Divorce Fears

By Thea Cameron, Lawyer

Separation and Divorce: these words bring up feelings of pain, disappointment, fear, and uncertainty.   Are you worried about the way this will impact your children, and what the financial implications will be - How will my children cope? Can I afford to stay in the home?  This is normal.  You don’t want to be the next casualty of divorce.

I have seen firsthand many families destroyed by a messy divorce. It especially saddens me to see kids caught in the middle.

The good news is that there is a way for couples to “divorce with dignity”.   By using Collaborative Practice you will keep your personal life out of court.  How?  Simply put, everyone involved agrees to negotiate outside of court.  Family counsellors and financial specialists give you the tools to make lasting decisions unique to your family.  In this way, Collaborative Practice enables you to avoid the stress, expense, animosity and unpredictability of court.   The lawyers at Galbraith Family Law are trained in this process and are committed to helping you resolve your issues quickly, effectively and with the least amount of pain possible. We give you the information and support you need to find your way to a resolution.

Written by Thea Cameron, a lawyer at Galbraith Family Law. Here is Thea's profile. To book a consultation with Thea, please go to our website.

 

Reducing Family Conflict

 “We don’t agree on much, but we want to protect the kids”

By Toni Nieuwhof

Does this sound familiar?  Parental conflict in a family may be high whether you’re separating, living separate and apart under the same roof, or working through conflict as a married couple.  And it comes as no surprise to you that the emotional health and well-being of your children is affected by out-of-control conflict under any of the above scenarios. 

Depending on the personalities of you and your spouse, and the norms of the families you grew up in, it may be difficult to hold yourselves back from arguments- gone- bad – from mud-slinging, name-calling and other forms of verbal attack.  Both of you may have perfectly rational reasons for the positions you’re defending.  The problem is that as you battle it out, the children at are risk of being saddled with emotional harm that will impact their lives, now and even as adults.

How do you protect the kids when you’re in the middle of conflict with your spouse?  There is no one answer to this question, but you may find the following suggestions helpful;

1.  Make a mutual commitment to behavior change:

To make a commitment means that you both acknowledge the problem as being real.  No more denial or excuses.  You both commit to each other to protect the children.  As a sign of the level of your commitment to your kids, you may want to write out your agreement and your strategies, and date and sign it, to refer back to if and when the going gets tough.

2.  Get professional advice:

Often people resist the idea of having a marriage counsellor or other family professional involved in their personal affairs.  They see it as a sign of weakness or of mental health issues.  Let’s face it – human nature being what it is, and dysfunctional relationships surfacing in virtually every extended family – professionals who are trained to help people overcome emotional struggles and to diagnose unhealthy emotional responses and communication patterns can be extremely helpful.  The ability to seek help from someone who is specially trained, and to be teachable in the sense of applying what that professional teaches, is a life skill and an important strength.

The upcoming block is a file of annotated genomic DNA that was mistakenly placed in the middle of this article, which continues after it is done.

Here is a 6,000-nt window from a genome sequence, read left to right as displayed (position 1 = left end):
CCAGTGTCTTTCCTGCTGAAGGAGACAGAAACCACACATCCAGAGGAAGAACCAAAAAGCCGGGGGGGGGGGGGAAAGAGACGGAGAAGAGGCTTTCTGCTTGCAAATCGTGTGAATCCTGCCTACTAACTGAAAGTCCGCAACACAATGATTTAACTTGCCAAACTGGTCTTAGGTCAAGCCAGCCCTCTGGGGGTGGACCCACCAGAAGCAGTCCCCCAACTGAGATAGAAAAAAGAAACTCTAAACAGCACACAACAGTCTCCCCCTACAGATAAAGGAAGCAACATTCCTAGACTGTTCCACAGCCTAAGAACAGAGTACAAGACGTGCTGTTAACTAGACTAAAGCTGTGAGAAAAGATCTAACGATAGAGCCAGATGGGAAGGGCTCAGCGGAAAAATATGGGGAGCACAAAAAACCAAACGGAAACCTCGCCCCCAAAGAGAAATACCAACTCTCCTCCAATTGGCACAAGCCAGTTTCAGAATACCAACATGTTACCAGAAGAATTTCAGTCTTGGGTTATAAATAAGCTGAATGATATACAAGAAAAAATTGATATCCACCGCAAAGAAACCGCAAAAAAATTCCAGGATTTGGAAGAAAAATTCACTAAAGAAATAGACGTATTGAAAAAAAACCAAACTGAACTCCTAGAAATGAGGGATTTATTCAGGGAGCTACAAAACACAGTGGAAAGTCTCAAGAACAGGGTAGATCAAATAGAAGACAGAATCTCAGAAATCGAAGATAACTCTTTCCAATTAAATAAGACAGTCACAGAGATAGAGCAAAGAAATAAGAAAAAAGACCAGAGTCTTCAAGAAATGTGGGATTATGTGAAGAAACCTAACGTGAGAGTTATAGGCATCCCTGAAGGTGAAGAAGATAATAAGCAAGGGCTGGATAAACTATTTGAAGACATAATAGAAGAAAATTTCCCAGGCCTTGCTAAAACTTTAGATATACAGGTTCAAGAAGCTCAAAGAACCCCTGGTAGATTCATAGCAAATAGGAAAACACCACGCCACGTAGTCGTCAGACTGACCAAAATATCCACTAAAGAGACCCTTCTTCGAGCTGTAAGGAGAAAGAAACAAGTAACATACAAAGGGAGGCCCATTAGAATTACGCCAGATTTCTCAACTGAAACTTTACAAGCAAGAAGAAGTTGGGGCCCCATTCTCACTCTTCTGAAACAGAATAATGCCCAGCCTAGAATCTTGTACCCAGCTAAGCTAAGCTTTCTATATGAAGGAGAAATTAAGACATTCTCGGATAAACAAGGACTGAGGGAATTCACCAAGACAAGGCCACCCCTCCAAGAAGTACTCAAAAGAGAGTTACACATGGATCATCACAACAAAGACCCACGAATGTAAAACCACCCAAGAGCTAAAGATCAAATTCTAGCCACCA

3.  Agree to disagree – then get help:

There are some issues you may honestly disagree on, and in and of itself, having various viewpoints can be helpful.  When conflict leads us to refine a course of action and improve it, the conflict is proven to be positive. But the conflict process, if handled poorly, may be damaging to each other and the kids.  Perhaps you’ve reached an impasse on a financial matter or a behavior issue of a child.  If you cannot agree on the course of action and the conflict deteriorates into a yelling match, then recognize the issue.  It is okay to agree to disagree.  Focus on the ‘attacking’ the problem but not each other.  Seek out a third party whose opinion you both respect, and look for solutions with that person.   If you have to pay for an appointment with an advisor to help the two of you agree on a course of action, look at it as a wise investment.

4.  Physically separate the kids from the conflict:

If you find other measures haven’t worked to contain conflict and an argument is inevitable, at least be mindful of protecting the kids.  Mutually agree that you will keep your voices low (if you can manage this!) and go to another room.  Get a babysitter and take the dispute away from home. Go somewhere they cannot hear you.  Don’t assume kids are asleep when they are in bed.

5.  Continue to support each other in front of your kids

Research shows that children are better off with healthy relationships with, and respect for, both parents.  Anything you say that denigrates the other parent in front of your kids may negatively impact their relationship with that parent.  In extreme cases, it may cause the kids to turn against or reject the other parent. When you hurt the other parent, you are hurting your kids.  You have to ask yourself – do you want that?  If the answer is ‘yes’, then see number 2 above.

6.  Clear space in your life for problem-solving and self-care

People are only designed to carry a day’s worth of problems at a time.  If you can identify several problems needing your attention, then you’ll need to look at your calendar going forward to ensure you have time to deal with them.  Be sure to build in time to care for yourself as well. Take care of the three basics – diet, sleep and exercise.  It’s important to build a little bit of ‘awesome’ into your day, especially when you’re dealing with tough, emotional issues.  Make sure you have a few friends or family members who you can share your experiences with as you work to resolve the conflict.